TikTok sues Trump again, after his decision on banning downloads of the app

TikTok and parent company ByteDance say the ban, which is set to kick in Sunday, ignores due process and free speech.

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Edward Moyer is a senior editor at CNET and a many-year veteran of the writing and editing world. He enjoys taking sentences apart and putting them back together. He also likes making them from scratch. ¶ For nearly a quarter of a century, he's edited and written stories about various aspects of the technology world, from the US National Security Agency's controversial spying techniques to historic NASA space missions to 3D-printed works of fine art. Before that, he wrote about movies, musicians, artists and subcultures.
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TikTok and parent company ByteDance filed a new lawsuit late Friday to try to block the Trump administration's ban of US downloads of the popular TikTok short-video app. The suit, filed in federal court in Washington, DC, says the administration overstepped its bounds and violated free speech when it decided earlier Friday to go ahead with the download ban, which would kick in on Sunday, The Wall Street Journal reported.

Trump has issued executive orders saying China's ByteDance must sell off the app's US operations or face a ban of the app in the states. The administration says it has national security worries about the TikTok app because the app collects data on its US users and ByteDance could be compelled by China's communist government to share that information. TikTok has repeatedly said such concerns are baseless.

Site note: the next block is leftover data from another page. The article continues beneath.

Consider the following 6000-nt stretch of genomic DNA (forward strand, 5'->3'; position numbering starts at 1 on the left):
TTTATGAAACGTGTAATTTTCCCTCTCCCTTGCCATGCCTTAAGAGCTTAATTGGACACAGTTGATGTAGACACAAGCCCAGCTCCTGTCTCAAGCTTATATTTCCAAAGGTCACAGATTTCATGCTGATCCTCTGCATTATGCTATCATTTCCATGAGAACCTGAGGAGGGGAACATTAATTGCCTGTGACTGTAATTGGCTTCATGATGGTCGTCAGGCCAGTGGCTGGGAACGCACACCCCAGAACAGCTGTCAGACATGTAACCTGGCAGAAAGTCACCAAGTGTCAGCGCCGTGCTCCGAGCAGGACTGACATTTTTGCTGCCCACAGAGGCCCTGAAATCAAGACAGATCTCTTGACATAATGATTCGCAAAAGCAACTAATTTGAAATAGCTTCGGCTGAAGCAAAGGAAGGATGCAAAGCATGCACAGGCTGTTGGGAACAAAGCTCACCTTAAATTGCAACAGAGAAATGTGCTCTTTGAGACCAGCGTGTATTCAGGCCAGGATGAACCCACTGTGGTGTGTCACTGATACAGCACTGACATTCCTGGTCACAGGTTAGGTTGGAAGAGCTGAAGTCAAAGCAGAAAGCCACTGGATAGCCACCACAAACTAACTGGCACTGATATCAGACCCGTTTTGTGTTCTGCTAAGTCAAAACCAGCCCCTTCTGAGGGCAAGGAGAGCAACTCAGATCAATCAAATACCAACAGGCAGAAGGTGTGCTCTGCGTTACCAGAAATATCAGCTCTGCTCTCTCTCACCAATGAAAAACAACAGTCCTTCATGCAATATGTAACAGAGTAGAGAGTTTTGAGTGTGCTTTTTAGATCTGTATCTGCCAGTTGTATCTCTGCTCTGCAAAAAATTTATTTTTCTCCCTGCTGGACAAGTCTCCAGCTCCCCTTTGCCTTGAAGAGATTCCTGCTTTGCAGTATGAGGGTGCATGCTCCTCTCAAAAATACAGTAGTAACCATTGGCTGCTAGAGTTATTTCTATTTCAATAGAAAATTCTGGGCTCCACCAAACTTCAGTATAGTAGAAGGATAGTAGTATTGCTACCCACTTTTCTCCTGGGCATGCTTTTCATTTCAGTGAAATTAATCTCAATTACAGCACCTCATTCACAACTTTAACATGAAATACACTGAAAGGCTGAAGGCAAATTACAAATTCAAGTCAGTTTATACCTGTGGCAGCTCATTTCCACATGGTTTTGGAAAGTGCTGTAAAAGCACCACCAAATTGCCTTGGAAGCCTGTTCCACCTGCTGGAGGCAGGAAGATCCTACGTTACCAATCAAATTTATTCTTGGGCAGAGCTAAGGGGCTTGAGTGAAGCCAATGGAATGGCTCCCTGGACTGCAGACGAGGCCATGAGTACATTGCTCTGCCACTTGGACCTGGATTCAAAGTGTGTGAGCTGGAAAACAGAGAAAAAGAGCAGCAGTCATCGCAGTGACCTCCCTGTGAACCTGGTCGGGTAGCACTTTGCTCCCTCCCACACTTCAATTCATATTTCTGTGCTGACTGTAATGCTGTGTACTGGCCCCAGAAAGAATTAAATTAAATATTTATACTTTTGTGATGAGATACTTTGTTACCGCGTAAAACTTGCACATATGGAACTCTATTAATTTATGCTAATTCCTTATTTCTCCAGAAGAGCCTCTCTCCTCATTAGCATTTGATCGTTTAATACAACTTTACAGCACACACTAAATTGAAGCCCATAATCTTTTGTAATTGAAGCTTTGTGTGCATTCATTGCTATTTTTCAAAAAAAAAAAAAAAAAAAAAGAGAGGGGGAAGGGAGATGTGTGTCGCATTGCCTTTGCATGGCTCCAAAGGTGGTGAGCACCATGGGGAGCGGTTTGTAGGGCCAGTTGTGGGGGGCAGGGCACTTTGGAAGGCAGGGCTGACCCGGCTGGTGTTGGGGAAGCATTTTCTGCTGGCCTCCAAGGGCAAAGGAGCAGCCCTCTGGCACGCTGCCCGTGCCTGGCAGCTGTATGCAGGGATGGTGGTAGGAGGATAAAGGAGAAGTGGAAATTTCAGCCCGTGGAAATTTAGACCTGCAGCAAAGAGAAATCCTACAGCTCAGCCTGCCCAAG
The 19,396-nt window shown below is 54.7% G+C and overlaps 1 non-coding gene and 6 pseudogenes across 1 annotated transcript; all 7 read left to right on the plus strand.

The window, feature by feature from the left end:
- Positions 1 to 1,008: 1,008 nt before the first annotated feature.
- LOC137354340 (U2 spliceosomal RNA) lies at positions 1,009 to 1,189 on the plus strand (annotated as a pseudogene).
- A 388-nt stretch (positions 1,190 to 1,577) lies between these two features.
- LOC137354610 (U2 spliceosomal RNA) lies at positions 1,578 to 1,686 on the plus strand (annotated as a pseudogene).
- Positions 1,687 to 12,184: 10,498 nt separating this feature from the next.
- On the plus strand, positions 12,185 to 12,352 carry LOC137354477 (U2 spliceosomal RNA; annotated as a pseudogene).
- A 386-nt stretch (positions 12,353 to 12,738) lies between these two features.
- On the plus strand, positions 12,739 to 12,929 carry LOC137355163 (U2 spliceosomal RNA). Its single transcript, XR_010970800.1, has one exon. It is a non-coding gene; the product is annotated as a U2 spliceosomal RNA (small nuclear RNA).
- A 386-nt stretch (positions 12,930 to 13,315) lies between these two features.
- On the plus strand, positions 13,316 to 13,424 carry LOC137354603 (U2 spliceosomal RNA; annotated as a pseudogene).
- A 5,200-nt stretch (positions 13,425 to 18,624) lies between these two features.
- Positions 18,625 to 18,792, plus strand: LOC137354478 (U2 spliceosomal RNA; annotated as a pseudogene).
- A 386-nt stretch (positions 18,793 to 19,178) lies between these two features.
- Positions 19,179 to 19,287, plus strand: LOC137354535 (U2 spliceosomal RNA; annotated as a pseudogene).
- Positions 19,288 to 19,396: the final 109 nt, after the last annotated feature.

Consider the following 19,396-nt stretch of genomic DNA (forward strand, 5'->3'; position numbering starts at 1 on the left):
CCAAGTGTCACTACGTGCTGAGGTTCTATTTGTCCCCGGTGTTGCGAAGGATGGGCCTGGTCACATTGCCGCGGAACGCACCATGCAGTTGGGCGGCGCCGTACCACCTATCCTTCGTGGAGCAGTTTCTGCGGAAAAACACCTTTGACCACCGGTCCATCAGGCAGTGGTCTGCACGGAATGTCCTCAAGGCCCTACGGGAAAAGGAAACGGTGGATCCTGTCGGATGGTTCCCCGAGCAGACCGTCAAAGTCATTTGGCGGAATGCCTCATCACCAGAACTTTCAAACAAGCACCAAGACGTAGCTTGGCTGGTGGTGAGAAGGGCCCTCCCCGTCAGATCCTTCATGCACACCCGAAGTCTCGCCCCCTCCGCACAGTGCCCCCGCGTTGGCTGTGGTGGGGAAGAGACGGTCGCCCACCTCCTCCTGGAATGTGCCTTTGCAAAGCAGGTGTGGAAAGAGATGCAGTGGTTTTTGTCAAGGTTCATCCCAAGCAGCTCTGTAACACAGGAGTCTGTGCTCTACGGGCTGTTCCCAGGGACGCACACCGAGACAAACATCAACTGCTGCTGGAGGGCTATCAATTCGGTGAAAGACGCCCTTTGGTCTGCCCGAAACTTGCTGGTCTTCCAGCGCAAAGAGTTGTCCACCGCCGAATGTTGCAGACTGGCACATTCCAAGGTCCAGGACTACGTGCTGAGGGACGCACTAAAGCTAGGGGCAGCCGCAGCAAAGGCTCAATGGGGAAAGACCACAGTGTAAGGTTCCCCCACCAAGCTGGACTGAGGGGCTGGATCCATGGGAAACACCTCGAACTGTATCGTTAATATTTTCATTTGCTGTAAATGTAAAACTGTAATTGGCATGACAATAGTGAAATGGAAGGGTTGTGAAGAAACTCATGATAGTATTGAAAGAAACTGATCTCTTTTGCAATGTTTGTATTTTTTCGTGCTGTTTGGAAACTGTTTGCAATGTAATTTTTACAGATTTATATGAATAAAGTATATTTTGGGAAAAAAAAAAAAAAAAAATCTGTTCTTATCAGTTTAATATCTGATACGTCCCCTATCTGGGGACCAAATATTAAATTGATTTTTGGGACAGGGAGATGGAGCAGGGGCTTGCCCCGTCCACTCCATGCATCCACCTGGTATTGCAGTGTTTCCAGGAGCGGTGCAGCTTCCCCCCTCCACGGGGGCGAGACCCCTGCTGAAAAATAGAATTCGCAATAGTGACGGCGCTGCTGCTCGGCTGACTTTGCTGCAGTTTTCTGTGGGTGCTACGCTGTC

Friday's lawsuit says Trump and the US Commerce Department "took this extraordinary action of prohibiting a popular communication and information-sharing platform without affording its owners .. due process of law, and for political reasons rather than because of any 'unusual and extraordinary threat' to the United States," the Journal said in its report, published Saturday.

TikTok also made the due process argument in an earlier lawsuit, filed in August.

The administration is currently reviewing a deal between Oracle and ByteDance that would make US-based Oracle the "trusted technology provider" in the states for TikTok, in a way that would address the concerns over user data. 

Watch this: TikTok, WeChat app ban explained

The administration's Friday decision means TikTok won't be available for download from places like Apple's App Store and the Google Play store starting Sunday.

Neither TikTok, ByteDance, nor the White House immediately responded to requests for comment on the new suit.